4. I understand concepts such as the delayed apex, push right to go right and braking and throttle control and I use them every time I ride.
5. I have several books on street riding skills at home and I refer back to them at least a half dozen times each year to sharpen my skills.
6. I know how to ride in a group.
7. I am a member of a club that puts a focus on safe riding.
8. I take a State approved intermediate rider class every two years whether I think I need to or not.
9. Some years I opt to take a class like the Sidecar/Trike Education Program or the MSF dirt bike school (where the bikes are provided to students for each of these classes) just to experience and understand alternate riding styles.
10. I have learned advanced riding skills through a quality track day organization, or a certified instruction school that teaches advanced street skills at a track.

And lastly we need to…
The Northwest is a great place to ride a motorcycle and there are thousands of miles of great pavement, gravel and single track trails that are open to us still. But when we get onto someone’s private property where we’re not invited to ride, the red flags go up, the voices roar and the next thing you know another inane bill is on the books designed to shut down our existing riding areas. Don’t let it happen.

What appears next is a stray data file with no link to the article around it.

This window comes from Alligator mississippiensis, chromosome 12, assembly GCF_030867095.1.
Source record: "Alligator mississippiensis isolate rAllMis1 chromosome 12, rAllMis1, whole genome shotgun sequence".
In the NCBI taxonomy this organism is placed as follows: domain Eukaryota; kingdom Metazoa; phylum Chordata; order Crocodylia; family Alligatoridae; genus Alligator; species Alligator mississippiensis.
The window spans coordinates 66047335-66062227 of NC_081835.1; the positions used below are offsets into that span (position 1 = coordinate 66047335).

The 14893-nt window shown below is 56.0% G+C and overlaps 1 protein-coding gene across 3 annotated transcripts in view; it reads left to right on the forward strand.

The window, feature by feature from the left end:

1. Ride on public roadways and land, and only on private property if you’re welcomed there by the owner.
2. If you have kids who ride, advise them to do the same
3. Discourage others from breaking the law and trespassing on private property and reconsider your friendship with those who do.

In conclusion, if we get the volume of our bikes back to a manageable and legal level, put an end to stunt riding on public roadways, reduce the amount of crashing overall and , stay off private property where we don’t belong, there’s no doubt there will be far fewer bills anti-motorcycle organizations will try to run past us.

It’s a money and resources sucker every time bills like SB5544 get run up the flag pole. Hundreds of people have to get involved to knock these bills down. Dealers, motorcyclists in general and the members of motorcycle rights organizations all have to lay out blood, sweat and tears to make sure these kinds of bills don’t pass. Do what you can to make sure they don’t appear in the first place. SR!

TM/Spring 07